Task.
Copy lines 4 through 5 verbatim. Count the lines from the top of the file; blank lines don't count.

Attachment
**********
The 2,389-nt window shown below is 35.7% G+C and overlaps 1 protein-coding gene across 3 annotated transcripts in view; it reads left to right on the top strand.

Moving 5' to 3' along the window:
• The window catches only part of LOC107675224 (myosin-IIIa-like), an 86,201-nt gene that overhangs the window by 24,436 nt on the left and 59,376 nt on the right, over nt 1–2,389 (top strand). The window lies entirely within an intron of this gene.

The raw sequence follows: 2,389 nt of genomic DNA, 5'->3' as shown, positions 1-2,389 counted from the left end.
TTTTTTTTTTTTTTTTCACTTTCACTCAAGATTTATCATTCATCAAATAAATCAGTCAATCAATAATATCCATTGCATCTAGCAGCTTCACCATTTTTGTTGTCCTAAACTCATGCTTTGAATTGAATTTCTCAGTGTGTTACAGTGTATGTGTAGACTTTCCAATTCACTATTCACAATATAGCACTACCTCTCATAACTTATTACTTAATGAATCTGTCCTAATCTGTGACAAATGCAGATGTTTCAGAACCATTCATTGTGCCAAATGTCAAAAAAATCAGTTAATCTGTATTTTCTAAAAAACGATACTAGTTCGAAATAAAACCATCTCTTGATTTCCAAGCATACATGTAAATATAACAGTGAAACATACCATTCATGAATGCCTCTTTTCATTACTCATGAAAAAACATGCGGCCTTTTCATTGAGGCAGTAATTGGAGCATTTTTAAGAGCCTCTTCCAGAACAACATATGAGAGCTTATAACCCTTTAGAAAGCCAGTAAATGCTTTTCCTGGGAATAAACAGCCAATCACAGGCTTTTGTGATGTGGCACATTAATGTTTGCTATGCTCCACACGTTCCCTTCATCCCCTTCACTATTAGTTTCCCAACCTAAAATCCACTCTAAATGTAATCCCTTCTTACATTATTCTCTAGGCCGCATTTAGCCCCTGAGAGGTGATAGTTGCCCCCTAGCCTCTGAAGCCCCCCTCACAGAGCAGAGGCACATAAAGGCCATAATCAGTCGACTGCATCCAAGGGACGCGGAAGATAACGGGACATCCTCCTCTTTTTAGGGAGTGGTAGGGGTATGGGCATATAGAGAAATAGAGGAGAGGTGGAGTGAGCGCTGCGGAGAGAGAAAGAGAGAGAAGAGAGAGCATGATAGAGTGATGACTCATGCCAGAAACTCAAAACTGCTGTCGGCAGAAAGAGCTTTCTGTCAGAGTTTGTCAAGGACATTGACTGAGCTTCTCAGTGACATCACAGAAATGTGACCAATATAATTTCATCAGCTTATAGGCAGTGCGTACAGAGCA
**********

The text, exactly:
The raw sequence follows: 2,389 nt of genomic DNA, 5'->3' as shown, positions 1-2,389 counted from the left end.
TTTTTTTTTTTTTTTTCACTTTCACTCAAGATTTATCATTCATCAAATAAATCAGTCAATCAATAATATCCATTGCATCTAGCAGCTTCACCATTTTTGTTGTCCTAAACTCATGCTTTGAATTGAATTTCTCAGTGTGTTACAGTGTATGTGTAGACTTTCCAATTCACTATTCACAATATAGCACTACCTCTCATAACTTATTACTTAATGAATCTGTCCTAATCTGTGACAAATGCAGATGTTTCAGAACCATTCATTGTGCCAAATGTCAAAAAAATCAGTTAATCTGTATTTTCTAAAAAACGATACTAGTTCGAAATAAAACCATCTCTTGATTTCCAAGCATACATGTAAATATAACAGTGAAACATACCATTCATGAATGCCTCTTTTCATTACTCATGAAAAAACATGCGGCCTTTTCATTGAGGCAGTAATTGGAGCATTTTTAAGAGCCTCTTCCAGAACAACATATGAGAGCTTATAACCCTTTAGAAAGCCAGTAAATGCTTTTCCTGGGAATAAACAGCCAATCACAGGCTTTTGTGATGTGGCACATTAATGTTTGCTATGCTCCACACGTTCCCTTCATCCCCTTCACTATTAGTTTCCCAACCTAAAATCCACTCTAAATGTAATCCCTTCTTACATTATTCTCTAGGCCGCATTTAGCCCCTGAGAGGTGATAGTTGCCCCCTAGCCTCTGAAGCCCCCCTCACAGAGCAGAGGCACATAAAGGCCATAATCAGTCGACTGCATCCAAGGGACGCGGAAGATAACGGGACATCCTCCTCTTTTTAGGGAGTGGTAGGGGTATGGGCATATAGAGAAATAGAGGAGAGGTGGAGTGAGCGCTGCGGAGAGAGAAAGAGAGAGAAGAGAGAGCATGATAGAGTGATGACTCATGCCAGAAACTCAAAACTGCTGTCGGCAGAAAGAGCTTTCTGTCAGAGTTTGTCAAGGACATTGACTGAGCTTCTCAGTGACATCACAGAAATGTGACCAATATAATTTCATCAGCTTATAGGCAGTGCGTACAGAGCA